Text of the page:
Korea’s Media Art Content Showcased to Captivate Art Lovers in Tokyo and Hanoi

Date Dec 06, 2022


Media art content featuring scenes of Korea’s attractive cultural and tourism assets and bilateral exchanges with Japan and Vietnam is being showcased on the façades of the Korean Cultural Center in Tokyo and Korean Cultural Center in Hanoi, respectively, on a permanent basis from December 1. This project was realized jointly by the Ministry of Culture, Sports and Tourism (Minister PARK Bo Gyoon, MCST) and Korean Culture and Information Service (Director KIM Jang-ho, KOCIS).


This joint project was planned to both bring attention to Korea’s technological prowess and the many dynamic aspects of Korean culture and highlight the role of Korean Cultural Centers as hubs of the Korean Wave through innovative media art.


The two Centers installed massive high-resolution LED displays on their façades to showcase the 25 videos produced for the project in a more immersive manner. In particular, a “-shaped” display was installed on Hanoi Center’s rooftop, creating an overpowering, three-dimensional visual experience.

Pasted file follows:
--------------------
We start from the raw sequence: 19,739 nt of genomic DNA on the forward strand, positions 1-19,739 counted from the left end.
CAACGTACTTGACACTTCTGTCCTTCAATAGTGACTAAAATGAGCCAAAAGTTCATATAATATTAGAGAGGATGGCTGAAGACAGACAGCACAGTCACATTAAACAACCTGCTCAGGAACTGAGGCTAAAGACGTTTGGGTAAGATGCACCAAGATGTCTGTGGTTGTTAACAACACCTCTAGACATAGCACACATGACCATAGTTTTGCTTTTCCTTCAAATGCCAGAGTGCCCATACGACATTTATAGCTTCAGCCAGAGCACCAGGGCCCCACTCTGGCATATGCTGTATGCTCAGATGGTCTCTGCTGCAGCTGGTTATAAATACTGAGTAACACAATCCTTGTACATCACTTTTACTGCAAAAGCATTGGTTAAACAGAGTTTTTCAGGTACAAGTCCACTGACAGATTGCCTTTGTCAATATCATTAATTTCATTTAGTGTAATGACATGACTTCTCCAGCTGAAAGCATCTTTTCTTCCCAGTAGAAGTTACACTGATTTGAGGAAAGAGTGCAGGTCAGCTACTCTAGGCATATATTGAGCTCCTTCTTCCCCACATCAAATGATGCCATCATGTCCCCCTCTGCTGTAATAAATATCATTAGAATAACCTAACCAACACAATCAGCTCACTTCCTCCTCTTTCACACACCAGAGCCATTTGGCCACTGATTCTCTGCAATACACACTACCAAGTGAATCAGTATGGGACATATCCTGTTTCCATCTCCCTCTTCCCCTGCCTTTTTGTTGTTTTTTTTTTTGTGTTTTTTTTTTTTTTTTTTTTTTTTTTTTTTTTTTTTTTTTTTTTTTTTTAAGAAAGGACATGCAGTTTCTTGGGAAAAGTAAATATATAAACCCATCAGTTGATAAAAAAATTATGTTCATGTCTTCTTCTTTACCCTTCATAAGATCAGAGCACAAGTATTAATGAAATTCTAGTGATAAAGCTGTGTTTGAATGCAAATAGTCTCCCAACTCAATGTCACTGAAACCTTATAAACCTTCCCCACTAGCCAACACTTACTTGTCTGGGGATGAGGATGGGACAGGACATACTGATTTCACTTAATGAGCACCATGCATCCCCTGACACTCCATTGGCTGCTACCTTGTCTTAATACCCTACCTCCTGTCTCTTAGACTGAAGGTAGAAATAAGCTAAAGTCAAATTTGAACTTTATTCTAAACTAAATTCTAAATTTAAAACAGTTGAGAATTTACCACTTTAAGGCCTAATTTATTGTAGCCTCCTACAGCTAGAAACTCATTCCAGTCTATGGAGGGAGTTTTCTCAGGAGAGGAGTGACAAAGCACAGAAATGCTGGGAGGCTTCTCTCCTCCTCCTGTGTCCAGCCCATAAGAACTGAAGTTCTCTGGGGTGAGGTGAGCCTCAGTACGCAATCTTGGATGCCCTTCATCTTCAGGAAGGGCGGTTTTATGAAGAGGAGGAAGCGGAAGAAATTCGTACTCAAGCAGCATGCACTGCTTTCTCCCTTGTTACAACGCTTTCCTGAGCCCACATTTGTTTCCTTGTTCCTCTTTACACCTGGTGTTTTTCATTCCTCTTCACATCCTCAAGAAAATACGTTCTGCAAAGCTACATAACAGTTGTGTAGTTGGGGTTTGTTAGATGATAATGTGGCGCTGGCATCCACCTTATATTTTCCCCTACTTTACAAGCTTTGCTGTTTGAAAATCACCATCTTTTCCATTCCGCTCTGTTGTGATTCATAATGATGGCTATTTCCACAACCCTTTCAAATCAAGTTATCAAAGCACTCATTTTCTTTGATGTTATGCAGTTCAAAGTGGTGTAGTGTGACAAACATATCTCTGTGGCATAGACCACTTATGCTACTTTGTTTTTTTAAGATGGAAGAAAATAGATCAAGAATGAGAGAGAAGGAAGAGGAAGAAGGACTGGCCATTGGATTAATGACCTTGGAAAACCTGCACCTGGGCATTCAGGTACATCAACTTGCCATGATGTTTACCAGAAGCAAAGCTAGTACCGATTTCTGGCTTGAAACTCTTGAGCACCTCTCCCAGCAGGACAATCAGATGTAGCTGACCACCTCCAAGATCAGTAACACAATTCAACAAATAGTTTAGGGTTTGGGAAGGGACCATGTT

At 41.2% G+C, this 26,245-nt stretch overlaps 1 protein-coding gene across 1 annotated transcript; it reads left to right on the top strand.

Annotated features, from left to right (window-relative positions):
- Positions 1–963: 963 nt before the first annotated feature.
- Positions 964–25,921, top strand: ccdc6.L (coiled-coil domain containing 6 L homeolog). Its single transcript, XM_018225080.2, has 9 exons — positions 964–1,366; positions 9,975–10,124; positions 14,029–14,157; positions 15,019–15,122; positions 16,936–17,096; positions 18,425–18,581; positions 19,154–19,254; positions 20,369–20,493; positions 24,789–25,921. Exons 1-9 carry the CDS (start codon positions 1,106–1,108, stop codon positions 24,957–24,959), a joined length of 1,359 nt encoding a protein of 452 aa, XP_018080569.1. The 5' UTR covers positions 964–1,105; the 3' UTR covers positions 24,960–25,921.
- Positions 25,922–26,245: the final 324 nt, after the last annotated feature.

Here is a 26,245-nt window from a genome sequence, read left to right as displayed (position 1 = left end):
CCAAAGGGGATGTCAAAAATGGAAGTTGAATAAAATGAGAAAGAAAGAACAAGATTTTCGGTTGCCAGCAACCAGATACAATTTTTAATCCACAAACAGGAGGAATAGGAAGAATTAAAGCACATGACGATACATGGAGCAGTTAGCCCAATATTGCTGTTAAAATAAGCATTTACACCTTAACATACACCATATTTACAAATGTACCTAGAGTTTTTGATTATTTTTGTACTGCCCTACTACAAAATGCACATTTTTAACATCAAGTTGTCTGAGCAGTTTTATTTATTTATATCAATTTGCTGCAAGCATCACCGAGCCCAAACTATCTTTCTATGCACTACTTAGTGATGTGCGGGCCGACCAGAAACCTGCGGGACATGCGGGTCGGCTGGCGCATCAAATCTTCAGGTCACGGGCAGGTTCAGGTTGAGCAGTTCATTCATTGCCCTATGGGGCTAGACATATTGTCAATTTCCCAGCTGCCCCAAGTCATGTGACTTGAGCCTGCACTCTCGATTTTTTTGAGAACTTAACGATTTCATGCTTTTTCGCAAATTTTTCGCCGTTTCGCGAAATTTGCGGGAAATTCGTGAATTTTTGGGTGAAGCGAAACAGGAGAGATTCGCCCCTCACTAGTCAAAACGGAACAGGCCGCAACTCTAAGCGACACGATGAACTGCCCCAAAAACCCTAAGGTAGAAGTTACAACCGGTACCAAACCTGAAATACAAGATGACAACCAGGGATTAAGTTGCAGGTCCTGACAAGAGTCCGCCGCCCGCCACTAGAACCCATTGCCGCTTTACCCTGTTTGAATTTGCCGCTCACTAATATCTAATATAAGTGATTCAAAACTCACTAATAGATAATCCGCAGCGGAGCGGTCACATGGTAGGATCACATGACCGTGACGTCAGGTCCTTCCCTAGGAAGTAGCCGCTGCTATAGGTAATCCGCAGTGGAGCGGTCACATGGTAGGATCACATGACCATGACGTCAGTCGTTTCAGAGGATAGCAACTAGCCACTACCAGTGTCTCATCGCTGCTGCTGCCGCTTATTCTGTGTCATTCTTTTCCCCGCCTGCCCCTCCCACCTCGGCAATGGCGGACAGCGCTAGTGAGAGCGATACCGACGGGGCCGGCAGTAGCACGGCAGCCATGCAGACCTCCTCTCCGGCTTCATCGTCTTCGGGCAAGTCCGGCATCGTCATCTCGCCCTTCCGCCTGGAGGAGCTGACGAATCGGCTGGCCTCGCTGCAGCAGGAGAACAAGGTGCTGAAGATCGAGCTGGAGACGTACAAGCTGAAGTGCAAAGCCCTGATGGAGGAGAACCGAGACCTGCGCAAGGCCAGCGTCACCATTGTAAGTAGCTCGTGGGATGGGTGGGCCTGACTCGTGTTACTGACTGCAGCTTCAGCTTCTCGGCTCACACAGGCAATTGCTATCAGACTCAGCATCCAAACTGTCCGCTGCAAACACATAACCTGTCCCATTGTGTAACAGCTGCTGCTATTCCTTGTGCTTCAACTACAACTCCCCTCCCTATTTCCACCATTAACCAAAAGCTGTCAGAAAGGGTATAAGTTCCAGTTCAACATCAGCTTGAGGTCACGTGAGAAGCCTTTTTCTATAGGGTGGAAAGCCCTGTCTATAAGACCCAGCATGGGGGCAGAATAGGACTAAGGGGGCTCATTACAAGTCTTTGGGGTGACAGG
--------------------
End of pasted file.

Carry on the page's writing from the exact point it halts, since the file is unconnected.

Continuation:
The 25 videos feature Korea’s cultural and tourism assets, major tourist attractions of the two respective countries, scenes and items of bilateral exchanges, etc. The videos introducing Korea’s cultural and tourism assets display the grandiose cityscapes of Seoul (e.g., Gyeongbokgung Palace, one of the five major ancient palaces located downtown) as well as well-known intangible cultural heritage (e.g., the powerful yet fluid moves of the traditional martial art Taekwondo). Clips of major tourist attractions of the two countries are shown together in one screen, while greeting messages have been embodied in specially designed typography[1] on neon signs in both languages.


Korean media artists KIM Hye-gyeong, CHO Se-min, KIM Jae-wook, and Vakki, who have steadily built their fame in Japan and Vietnam, participated in this project, adding greater significance to its aim of serving as a driver of bilateral exchanges. Artist CHO Se-min created a character based on the folklore of Korea and Japan accompanied by a cat (a pet much loved in Japan) to promote friendship between the two countries. CHO said, “I tried to focus on engaging the Japanese audience in communication with Korean culture, rather than introducing it in a single-handed manner, with the hope that my work will contribute to expanding bilateral exchanges that have been held back during the COVID-19 pandemic.”


Artist KIM Jae-wook, who created one of the videos showcased in Vietnam, said, “I featured major tourist attractions of Vietnam and Korea next to one another in one screen and inserted a sea with floating boats in the middle as a symbol of exchanges to communicate the concept that Vietnam and Korea, with their distinctive cultural backgrounds, are closely interconnected by friendship.”

[1] Typography: Art of arranging type (typefaces, point sizes, etc.) to make it more legible and appealing